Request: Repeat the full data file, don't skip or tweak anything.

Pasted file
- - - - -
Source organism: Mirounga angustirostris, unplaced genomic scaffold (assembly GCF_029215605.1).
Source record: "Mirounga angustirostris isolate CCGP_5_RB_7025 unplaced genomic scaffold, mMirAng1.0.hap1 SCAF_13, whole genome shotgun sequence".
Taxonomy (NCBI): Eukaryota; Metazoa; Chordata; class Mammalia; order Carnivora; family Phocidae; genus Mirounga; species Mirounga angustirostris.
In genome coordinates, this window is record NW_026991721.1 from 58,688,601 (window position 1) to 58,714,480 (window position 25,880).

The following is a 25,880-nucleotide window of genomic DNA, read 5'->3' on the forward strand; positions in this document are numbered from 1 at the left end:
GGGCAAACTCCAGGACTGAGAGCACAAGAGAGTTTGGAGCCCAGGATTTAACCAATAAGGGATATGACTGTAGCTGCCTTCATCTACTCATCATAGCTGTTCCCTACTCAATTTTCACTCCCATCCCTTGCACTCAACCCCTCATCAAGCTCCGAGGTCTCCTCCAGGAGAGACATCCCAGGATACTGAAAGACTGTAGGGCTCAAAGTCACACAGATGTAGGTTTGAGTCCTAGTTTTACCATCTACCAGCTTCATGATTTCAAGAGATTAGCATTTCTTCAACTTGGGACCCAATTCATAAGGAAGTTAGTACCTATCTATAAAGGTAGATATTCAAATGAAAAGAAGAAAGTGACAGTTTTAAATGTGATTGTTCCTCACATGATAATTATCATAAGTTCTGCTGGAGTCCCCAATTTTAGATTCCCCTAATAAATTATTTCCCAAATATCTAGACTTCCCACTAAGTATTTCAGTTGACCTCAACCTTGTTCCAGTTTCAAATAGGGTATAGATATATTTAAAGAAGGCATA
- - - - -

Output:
Source organism: Mirounga angustirostris, unplaced genomic scaffold (assembly GCF_029215605.1).
Source record: "Mirounga angustirostris isolate CCGP_5_RB_7025 unplaced genomic scaffold, mMirAng1.0.hap1 SCAF_13, whole genome shotgun sequence".
Taxonomy (NCBI): Eukaryota; Metazoa; Chordata; class Mammalia; order Carnivora; family Phocidae; genus Mirounga; species Mirounga angustirostris.
In genome coordinates, this window is record NW_026991721.1 from 58,688,601 (window position 1) to 58,714,480 (window position 25,880).

The following is a 25,880-nucleotide window of genomic DNA, read 5'->3' on the forward strand; positions in this document are numbered from 1 at the left end:
GGGCAAACTCCAGGACTGAGAGCACAAGAGAGTTTGGAGCCCAGGATTTAACCAATAAGGGATATGACTGTAGCTGCCTTCATCTACTCATCATAGCTGTTCCCTACTCAATTTTCACTCCCATCCCTTGCACTCAACCCCTCATCAAGCTCCGAGGTCTCCTCCAGGAGAGACATCCCAGGATACTGAAAGACTGTAGGGCTCAAAGTCACACAGATGTAGGTTTGAGTCCTAGTTTTACCATCTACCAGCTTCATGATTTCAAGAGATTAGCATTTCTTCAACTTGGGACCCAATTCATAAGGAAGTTAGTACCTATCTATAAAGGTAGATATTCAAATGAAAAGAAGAAAGTGACAGTTTTAAATGTGATTGTTCCTCACATGATAATTATCATAAGTTCTGCTGGAGTCCCCAATTTTAGATTCCCCTAATAAATTATTTCCCAAATATCTAGACTTCCCACTAAGTATTTCAGTTGACCTCAACCTTGTTCCAGTTTCAAATAGGGTATAGATATATTTAAAGAAGGCATA